• 2 tbsp Accent
      • ----------------------
      • 1 chicken cut into frying pieces or a package of thighs with skin.
      • 1 1/3 cups all purpose flour (150 grams)
      • 1 3/4 oz. of secret herbs and spices mixture (50 grams) 
      • 2 well beaten eggs mixed with buttermilk
      • vegetable oil
      • ----------------------
      • Marinate chicken in buttermilk and egg mixture for 3 hours.
      • Mix all dry ingredients together.
      • remove chicken from beaten egg & buttermilk
      • Roll in spice & flour mixture
      • Fry in pressure cooker made for oil cooking for 10 minutes. With non-oil based pressure cookers, you will ruin the seal. Look for a (oil tolerant model) "Fagor" pressure fryer. Better yet if you find an original KFC pressure cooker in an antique shop. The earlier franchises were sent these stovetop models for cooking chicken.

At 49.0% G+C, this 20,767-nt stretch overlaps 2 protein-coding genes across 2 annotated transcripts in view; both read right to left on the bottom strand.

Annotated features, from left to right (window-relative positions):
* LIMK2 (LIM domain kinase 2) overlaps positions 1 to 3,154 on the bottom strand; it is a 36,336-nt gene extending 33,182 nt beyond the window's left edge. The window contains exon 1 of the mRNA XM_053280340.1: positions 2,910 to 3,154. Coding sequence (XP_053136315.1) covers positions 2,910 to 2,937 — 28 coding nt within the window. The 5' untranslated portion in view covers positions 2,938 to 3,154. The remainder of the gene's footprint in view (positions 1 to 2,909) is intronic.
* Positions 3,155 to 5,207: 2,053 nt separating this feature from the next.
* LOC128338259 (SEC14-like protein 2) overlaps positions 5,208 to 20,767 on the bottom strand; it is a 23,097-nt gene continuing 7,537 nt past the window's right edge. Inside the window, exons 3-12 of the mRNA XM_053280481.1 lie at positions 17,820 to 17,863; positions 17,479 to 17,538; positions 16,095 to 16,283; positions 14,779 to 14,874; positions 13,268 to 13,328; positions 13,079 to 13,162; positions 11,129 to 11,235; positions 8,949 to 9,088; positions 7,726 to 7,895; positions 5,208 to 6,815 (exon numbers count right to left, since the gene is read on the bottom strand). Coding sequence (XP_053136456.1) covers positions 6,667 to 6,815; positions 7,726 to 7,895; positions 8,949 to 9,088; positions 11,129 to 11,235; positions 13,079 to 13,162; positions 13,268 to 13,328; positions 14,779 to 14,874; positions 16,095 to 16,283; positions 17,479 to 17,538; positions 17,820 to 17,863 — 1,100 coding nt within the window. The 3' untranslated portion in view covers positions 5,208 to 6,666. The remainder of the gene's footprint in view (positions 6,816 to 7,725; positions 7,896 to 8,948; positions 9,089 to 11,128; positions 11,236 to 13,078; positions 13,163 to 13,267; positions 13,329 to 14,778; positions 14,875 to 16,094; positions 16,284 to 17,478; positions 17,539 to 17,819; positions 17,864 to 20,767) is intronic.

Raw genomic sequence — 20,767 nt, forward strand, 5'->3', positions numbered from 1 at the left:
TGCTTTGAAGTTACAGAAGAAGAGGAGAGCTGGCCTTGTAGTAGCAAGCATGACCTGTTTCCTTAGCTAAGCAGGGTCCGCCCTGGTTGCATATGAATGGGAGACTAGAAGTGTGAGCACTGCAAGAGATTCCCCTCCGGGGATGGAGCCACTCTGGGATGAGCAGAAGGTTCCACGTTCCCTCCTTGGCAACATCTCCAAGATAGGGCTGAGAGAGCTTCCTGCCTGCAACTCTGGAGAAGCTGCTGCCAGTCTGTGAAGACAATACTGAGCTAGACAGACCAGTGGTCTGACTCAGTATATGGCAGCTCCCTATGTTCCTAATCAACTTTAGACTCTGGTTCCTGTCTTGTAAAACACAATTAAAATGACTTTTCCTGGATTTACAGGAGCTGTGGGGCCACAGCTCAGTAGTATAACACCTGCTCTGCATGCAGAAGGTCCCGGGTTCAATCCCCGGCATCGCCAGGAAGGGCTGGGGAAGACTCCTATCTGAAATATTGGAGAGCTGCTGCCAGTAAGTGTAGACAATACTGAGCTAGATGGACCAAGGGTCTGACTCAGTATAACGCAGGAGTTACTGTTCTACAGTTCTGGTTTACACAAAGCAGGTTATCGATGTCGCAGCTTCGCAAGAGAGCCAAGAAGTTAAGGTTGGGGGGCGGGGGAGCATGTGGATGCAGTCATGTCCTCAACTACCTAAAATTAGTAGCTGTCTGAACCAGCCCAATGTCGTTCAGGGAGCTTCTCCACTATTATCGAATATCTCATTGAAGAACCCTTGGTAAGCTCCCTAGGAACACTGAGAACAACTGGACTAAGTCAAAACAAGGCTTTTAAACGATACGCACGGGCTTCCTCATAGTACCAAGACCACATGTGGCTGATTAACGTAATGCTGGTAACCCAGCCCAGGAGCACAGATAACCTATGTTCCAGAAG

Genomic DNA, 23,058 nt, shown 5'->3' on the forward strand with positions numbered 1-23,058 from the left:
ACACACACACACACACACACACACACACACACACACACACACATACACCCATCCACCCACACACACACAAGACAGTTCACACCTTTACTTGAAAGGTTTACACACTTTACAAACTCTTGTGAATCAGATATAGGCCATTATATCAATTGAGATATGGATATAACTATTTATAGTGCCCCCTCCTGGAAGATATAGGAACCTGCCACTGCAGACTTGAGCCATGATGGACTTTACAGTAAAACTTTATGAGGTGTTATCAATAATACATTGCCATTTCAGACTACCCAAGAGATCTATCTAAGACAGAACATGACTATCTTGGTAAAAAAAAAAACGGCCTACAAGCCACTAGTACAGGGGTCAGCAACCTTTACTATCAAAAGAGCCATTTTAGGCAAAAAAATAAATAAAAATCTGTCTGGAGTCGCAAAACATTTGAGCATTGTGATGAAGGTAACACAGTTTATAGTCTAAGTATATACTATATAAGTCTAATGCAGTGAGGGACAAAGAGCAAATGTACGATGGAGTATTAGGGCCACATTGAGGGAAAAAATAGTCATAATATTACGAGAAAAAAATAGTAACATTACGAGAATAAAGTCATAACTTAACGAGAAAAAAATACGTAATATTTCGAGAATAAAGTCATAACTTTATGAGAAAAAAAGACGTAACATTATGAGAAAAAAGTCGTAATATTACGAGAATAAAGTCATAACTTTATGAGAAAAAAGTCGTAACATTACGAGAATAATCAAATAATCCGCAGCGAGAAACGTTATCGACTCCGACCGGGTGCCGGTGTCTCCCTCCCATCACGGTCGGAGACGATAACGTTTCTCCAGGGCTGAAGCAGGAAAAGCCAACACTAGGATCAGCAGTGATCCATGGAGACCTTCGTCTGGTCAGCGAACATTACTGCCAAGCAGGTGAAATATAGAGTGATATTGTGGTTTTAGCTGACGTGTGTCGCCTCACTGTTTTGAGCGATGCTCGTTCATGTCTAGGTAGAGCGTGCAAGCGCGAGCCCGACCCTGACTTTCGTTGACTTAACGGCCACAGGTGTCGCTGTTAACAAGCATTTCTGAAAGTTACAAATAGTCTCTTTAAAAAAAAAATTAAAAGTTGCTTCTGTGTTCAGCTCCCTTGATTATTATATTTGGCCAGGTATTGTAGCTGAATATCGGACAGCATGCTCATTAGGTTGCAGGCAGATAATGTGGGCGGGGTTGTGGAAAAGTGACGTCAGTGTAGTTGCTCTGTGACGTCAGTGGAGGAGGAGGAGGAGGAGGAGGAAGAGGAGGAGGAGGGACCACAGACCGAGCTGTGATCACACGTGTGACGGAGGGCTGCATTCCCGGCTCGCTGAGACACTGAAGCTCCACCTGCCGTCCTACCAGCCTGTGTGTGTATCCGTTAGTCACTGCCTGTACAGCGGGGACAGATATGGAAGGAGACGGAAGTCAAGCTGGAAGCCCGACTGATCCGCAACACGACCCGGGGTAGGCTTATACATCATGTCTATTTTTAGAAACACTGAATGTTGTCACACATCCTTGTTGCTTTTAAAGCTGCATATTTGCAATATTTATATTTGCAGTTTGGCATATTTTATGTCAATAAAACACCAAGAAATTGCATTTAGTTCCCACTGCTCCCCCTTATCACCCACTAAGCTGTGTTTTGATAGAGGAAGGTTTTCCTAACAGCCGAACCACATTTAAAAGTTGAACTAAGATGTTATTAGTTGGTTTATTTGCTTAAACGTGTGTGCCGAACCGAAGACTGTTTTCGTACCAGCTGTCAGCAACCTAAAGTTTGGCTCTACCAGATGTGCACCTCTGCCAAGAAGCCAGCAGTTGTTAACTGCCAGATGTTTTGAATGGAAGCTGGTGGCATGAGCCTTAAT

• OR cook on the stove top in a deep frying pan in 1/4 - 1/2" of oil. Now fry the pieces over medium heat for 25 to 30 minutes, turning often. Please take care to cover the lid of the frying pan to get the soft original crust results. When both sides are fried golden brown remove from fire. Drain on a cooling rack over paper towels and serve hot.
      • (This recipe is for emulating the original KFC recipe, it is untested, by me - so go online and check several other options too. The 11 herbs and spices is the NEWS here and what KFC keeps locked away. I will test this reciepe also and let you know what I think.) 

    Until later,

    ARTSnFOOD, All rights reserved. Concept & Original Text © Copyright 2011 Jack A. Atkinson under all International intellectual property and copyright laws. Images © individual artists, fabricators, respective owners or assignees.

1 comment:

  1. I am dying to know MOMA's recipe for their Organic Quinoa & Radish Salad with cured olives & citrus.
    Any chance you can get it, or have it?